Artist swims toward the L.A. light
An exhibition reveals painter David Hockney's interest in photography
LOS ANGELES — British by birth, Californian by choice, artist David Hockney has made a career of capturing quintessential Los Angeles life in his well-known works of the past several decades. From the splash of a swimmer in his pool ("A Bigger Splash") to "A Lawn Being Sprinkled," his paintings contain a relentless appreciation of a sunny outdoor lifestyle.
Mr. Hockney himself is unapologetic about the psychology of the images he paints, as well as his interest in images suffused with bright light. "When you're interested in light and its effects," says the artist, "the dark side is difficult to depict." This predisposition toward well-lit and apparently upbeat themes is normal, he adds. "We are all naturally attracted to the light," says the Brit, who settled permanently in Los Angeles in 1978.
"We're not really attracted to the darkness, and even when we are, we're actually just trying to get out of it. It is entirely natural for human beings to go toward light."
"David Hockney Retrospective: Photoworks," an exhibition at the Museum of Contemporary Art (MOCA) in Los Angeles, reveals another side of the painter - his more than four-decade-long interest in photography.
As the show curators point out, although Hockney initially employed a camera as an aid in preparing for his oil works, photography has taken on a life of its own in his oeuvre.
"His work redefines the nature of photography," says Jeremy Strick, director of MOCA. The show walks us through the ways in which Hockney has explored and redefined the photographic image.
"If you look at Picasso or [Georges] Braque," says Reinhold Misselbeck of the Museum Ludwig in Cologne, Germany, for whom the show was initially assembled, "you see that their Cubist work presents purposefully different views of the same thing because they are all broken up into parts."
This intention is less overt, but just as effective, in Hockney's photo collages, in which the painter assembles a large image, such as the Grand Canyon, from many smaller images. "With all these photos, time has elapsed between each little part of the image," Mr. Misselbeck says, "and you also move through space as you look at them all, just as in real life. That's what they teach us about creating space."
The impact of technology on the reproduced image is another theme that runs through Hockney's work. Computers have permanently altered the nature of photography, he points out.
"Now that the era of the digital image is here, photography is going back to drawing [and] painting, which is where its roots are to begin with," says Hockney, standing in front of his vast 88-paneled photomosaic of the Grand Canyon that is about 41 feet long. "Nobody need ever believe in the veracity of a photo's content now."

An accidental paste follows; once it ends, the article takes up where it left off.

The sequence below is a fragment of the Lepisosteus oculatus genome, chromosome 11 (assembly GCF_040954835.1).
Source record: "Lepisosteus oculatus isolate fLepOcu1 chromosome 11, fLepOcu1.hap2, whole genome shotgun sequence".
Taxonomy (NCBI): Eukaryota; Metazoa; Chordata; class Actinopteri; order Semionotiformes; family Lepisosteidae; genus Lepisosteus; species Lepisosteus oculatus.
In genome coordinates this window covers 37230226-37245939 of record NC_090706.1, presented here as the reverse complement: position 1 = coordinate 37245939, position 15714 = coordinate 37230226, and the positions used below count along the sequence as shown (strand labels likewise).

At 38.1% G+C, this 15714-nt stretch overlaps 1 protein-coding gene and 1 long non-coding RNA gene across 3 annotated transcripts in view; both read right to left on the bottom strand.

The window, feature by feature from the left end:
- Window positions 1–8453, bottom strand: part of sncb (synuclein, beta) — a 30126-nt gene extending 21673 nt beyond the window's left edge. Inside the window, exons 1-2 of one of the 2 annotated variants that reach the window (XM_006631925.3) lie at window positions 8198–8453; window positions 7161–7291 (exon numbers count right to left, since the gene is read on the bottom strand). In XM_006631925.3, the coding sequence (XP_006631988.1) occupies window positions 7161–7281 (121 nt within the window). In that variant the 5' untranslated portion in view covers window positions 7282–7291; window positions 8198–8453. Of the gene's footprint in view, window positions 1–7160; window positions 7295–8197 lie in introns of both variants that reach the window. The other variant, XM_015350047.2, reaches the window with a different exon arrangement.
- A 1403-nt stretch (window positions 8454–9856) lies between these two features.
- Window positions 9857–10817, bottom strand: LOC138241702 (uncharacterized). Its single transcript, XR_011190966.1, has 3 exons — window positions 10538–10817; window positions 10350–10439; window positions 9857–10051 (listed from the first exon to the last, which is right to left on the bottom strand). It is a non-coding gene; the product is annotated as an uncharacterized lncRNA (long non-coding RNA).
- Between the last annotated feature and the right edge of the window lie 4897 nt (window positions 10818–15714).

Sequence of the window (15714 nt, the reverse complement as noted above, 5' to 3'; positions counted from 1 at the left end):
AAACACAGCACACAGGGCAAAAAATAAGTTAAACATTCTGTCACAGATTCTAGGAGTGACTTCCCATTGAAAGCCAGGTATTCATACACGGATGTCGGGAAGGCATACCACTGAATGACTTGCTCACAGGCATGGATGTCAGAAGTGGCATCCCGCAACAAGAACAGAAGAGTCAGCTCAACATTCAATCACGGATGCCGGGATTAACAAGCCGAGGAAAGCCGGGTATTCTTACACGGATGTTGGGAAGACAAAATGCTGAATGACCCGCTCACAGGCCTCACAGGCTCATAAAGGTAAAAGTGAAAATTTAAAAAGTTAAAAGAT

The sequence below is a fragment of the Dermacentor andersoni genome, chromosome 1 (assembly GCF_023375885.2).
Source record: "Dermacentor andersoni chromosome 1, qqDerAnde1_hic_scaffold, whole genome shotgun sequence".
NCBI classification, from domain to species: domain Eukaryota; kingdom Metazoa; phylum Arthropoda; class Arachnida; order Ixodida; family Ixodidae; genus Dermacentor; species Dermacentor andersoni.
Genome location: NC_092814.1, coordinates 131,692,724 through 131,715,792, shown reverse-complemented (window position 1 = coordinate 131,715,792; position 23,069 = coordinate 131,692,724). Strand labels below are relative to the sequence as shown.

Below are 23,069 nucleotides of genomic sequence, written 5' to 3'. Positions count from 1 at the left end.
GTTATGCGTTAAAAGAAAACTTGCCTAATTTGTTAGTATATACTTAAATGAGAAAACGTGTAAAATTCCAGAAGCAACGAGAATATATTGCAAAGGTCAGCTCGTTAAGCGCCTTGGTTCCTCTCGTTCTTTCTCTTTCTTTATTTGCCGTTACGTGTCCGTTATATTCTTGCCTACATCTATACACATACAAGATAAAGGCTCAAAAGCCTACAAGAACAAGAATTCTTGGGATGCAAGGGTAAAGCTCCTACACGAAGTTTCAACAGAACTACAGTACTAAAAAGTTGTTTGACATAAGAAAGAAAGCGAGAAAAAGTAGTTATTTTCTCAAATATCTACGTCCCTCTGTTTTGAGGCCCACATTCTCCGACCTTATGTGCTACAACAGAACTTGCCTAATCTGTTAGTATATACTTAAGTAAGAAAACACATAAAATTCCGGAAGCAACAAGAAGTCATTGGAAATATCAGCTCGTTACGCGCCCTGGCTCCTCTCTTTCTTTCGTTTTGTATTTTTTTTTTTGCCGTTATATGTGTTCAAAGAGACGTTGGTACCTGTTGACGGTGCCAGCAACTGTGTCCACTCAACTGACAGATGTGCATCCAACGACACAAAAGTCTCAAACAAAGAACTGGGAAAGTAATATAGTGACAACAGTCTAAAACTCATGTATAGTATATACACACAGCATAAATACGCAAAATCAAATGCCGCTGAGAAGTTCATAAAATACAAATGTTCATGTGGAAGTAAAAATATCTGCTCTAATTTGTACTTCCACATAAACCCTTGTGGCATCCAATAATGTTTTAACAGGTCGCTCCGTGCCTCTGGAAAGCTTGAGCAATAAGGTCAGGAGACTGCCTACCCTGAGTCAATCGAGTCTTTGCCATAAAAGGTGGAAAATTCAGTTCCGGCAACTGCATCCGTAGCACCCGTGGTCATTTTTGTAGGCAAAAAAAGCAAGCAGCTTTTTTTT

Although he lives in a city obsessed "with the now," Hockney says, he finds that while the tools might change, fundamental artistic concerns remain the same. "Florence of 600 years ago and today's Hollywood have lots in common," says Hockney, looking every bit the British ex-pat in a rumpled linen suit.
"Both cities are full of people trying to find vivid ways to depict reality. The method of delivery may be different, but that's not as interesting as the way the world is actually seen."
Nonetheless, despite his long-time love affair with Los Angeles, the hub of the film world, Hockney remains faithful to his first passion. "The still picture to me is powerful, I stick with that," he says. "I'm more interested in two dimensions, in playing with two dimensions, and trying to put three dimensions into two."
As for the future of painting in a time of great technological change, he cites the comments of a longtime friend, who advised him to visit museums rather than movie theaters. "He said, 'The pictures don't talk or move, and they'll last a lot longer.' "
To underline his belief that painting is not about to be eclipsed as a medium, he recalls a visit to see paintings by a 16th-century German painter of the court of Henry VIII.
"They're much easier to see than photos of Margaret Thatcher's Cabinet, don't you think?" he says.
'David Hockney Retrospective: Photoworks' is at The Museum of Contemporary Art, Los Angeles, through Oct. 21.
(c) Copyright 2001. The Christian Science Monitor